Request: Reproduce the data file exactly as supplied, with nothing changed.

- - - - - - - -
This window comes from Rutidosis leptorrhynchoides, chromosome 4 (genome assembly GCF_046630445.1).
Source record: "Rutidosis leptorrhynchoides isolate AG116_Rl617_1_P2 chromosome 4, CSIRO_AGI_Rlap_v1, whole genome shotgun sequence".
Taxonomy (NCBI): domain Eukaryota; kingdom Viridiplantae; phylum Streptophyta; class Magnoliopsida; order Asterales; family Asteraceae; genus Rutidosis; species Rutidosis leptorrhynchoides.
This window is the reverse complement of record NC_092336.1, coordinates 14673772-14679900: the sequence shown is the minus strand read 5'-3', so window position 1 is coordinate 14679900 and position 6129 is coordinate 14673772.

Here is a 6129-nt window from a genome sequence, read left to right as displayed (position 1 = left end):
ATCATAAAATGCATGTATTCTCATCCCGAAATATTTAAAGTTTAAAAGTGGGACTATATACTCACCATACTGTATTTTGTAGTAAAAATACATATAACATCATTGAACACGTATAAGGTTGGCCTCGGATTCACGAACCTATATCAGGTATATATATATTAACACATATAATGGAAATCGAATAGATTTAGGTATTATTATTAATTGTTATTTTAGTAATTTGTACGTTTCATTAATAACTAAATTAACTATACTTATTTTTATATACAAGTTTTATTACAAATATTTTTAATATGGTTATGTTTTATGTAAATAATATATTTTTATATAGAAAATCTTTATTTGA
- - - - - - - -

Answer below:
This window comes from Rutidosis leptorrhynchoides, chromosome 4 (genome assembly GCF_046630445.1).
Source record: "Rutidosis leptorrhynchoides isolate AG116_Rl617_1_P2 chromosome 4, CSIRO_AGI_Rlap_v1, whole genome shotgun sequence".
Taxonomy (NCBI): domain Eukaryota; kingdom Viridiplantae; phylum Streptophyta; class Magnoliopsida; order Asterales; family Asteraceae; genus Rutidosis; species Rutidosis leptorrhynchoides.
This window is the reverse complement of record NC_092336.1, coordinates 14673772-14679900: the sequence shown is the minus strand read 5'-3', so window position 1 is coordinate 14679900 and position 6129 is coordinate 14673772.

Here is a 6129-nt window from a genome sequence, read left to right as displayed (position 1 = left end):
ATCATAAAATGCATGTATTCTCATCCCGAAATATTTAAAGTTTAAAAGTGGGACTATATACTCACCATACTGTATTTTGTAGTAAAAATACATATAACATCATTGAACACGTATAAGGTTGGCCTCGGATTCACGAACCTATATCAGGTATATATATATTAACACATATAATGGAAATCGAATAGATTTAGGTATTATTATTAATTGTTATTTTAGTAATTTGTACGTTTCATTAATAACTAAATTAACTATACTTATTTTTATATACAAGTTTTATTACAAATATTTTTAATATGGTTATGTTTTATGTAAATAATATATTTTTATATAGAAAATCTTTATTTGA